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Student: Gemma Griffin
Supervisors: Dr Phil Hider, Dr Edward Coughlan, Ms Marg Walker [Dept Public Health & General Practice and CSMHS Library]
Sponsor: Canterbury Medical Research Foundation

Health professionals cannot be expected to know the answer to every clinical question they face in practice. Clinical information-seeking is where a health professional has a question regarding the diagnosis or management of a patient, and seeks further information. In order to provide the most effective care health professionals need to be able to readily find and use the results from the best available evidence. However, findings from both New Zealand and international literature suggest that they may sometimes fail to find the best information available.[1] It is thought that many clinical staff are overwhelmed by the volume of scientific literature and some may lack confidence in their ability to find what they need or believe it will take them too long to do so. This is concerning because failing to find the best information available can result in clinical errors, increased patient costs, and longer hospital admissions.

Finding the best information requires special skills, and it is important that health professionals, and their employers, develop these. Our project sought to assess the clinical information-seeking behaviour of staff at the Canterbury District Health Board (CDHB), to measure their skill level in using Internet-based resources, and to assess staff demand for further training in this area of their work.

We randomly selected 900 CDHB staff who were on permanent contracts as nursing, medical, dental or allied health professionals, and sent them a postal survey. The nursing group included midwives, and the allied health group included a wide range of positions such as physiotherapists and pharmacists. The survey asked staff how often they consult a range of resources to find information. A number of questions then focused on their use and perceived value of 11 Internet-based resources. We also asked staff who reported that they use Ovid Medline (a large database of summaries of medical research) whether they use the more advanced database functions which Medline offers. Finally, all staff were asked how they decide if the information they find is reliable, and if they would like to receive further training in this area of their work. The survey was anonymous, with only limited demographic data (age and professional group) collected. Two reminder mail-outs were conducted to increase the response rate.

We received replies from 61% of our sample group. The answers from the survey forms were entered in to a database, and the data entry was checked for accuracy against the original survey forms before we began our analysis. We then used a statistical test to compare the demographic information given by the staff who responded to our survey to demographic information held for all CDHB staff in our selected professional groups. The test showed that there were no significant differences between our survey responders and the total staff population suggesting that our findings may be representative of all CDHB clinical staff.

We found that staff were most likely to use experts and co-workers as a source of information, after that their preferred information sources were to consult textbooks, internet search engines and library resources. The Google Internet search engine was the most frequently accessed electronic resource, accounting for over 50% of the instances where a resource was used daily. Google was followed by Ovid Medline, BMJ ClinicalEvidence and Google Scholar. Some resources – such as TRIP and Embase – were rarely accessed. However when we asked staff to state how valuable they found the various resources, some resources which were accessed less often were still given comparatively high value ratings. Staff most commonly judged information to be authoritative if it was published in a reliable journal, suggesting that while staff frequently use Google they are cautious about the reliability of information found this way. There were no differences in resource use when the results were analysed by age-group. There were some significant differences when the results were analysed by professional group - for example, medical and dental staff ranked Ovid Medline as the most valuable resource, compared to nursing and allied health staff who selected Google. Over 82% of staff wanted to receive further training, particularly in searching electronic databases and journals, and there was an overwhelming preference for any training given to be delivered as a 1-2 hour course.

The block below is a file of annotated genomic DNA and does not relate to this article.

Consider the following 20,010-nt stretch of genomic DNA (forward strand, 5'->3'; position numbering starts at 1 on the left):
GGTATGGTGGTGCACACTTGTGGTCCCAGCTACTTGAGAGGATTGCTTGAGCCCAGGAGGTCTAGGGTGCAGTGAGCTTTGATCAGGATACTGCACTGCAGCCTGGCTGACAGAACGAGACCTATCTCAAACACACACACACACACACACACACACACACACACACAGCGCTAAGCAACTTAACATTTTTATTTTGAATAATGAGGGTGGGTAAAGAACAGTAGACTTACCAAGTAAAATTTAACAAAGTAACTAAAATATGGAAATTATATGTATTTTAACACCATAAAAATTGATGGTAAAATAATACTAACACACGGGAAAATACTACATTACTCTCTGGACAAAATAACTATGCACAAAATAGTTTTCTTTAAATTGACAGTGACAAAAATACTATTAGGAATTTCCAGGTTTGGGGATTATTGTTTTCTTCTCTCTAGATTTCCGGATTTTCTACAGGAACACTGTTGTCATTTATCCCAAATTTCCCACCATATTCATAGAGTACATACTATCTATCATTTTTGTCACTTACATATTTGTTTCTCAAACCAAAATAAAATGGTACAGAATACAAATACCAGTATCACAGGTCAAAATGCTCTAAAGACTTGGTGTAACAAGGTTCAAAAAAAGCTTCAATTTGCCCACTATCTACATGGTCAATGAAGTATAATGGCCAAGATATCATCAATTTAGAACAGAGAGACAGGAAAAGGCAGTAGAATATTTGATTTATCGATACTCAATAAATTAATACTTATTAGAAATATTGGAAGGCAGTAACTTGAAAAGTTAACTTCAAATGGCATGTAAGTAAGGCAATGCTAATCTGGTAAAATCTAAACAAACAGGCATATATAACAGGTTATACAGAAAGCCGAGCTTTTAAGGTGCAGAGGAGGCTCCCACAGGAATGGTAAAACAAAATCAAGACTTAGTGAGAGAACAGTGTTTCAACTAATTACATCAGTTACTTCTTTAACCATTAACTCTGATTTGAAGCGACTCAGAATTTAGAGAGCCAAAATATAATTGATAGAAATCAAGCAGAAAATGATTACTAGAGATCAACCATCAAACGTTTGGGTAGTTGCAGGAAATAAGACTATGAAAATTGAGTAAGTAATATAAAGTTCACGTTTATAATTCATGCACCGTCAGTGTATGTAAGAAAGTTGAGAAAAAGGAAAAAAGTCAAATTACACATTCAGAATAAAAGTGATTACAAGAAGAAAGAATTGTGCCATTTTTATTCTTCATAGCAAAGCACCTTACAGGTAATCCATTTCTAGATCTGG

Our project filled a gap in the New Zealand-based literature on clinical information-seeking. It was the first New Zealand study to focus on staff in a hospital setting, and to include allied health professionals. Our findings suggest that a large number of staff use and also highly value Internet-based resources for clinical information-seeking. This has practical implications because employers will need to ensure that skills in this area continue to be developed with appropriate training resources and to make sure that reliable Internet-based resources are readily available for staff to use. Our findings indicate that there is a need for future research to explore issues such as for what type of clinical questions health professionals use different resources and to assess how they carry out their search for information.

  • Cullen, R. J. (2002). In search of evidence: family practitioners' use of the Internet for clinical information. J Med Libr Assoc, 90(4), 370-379.
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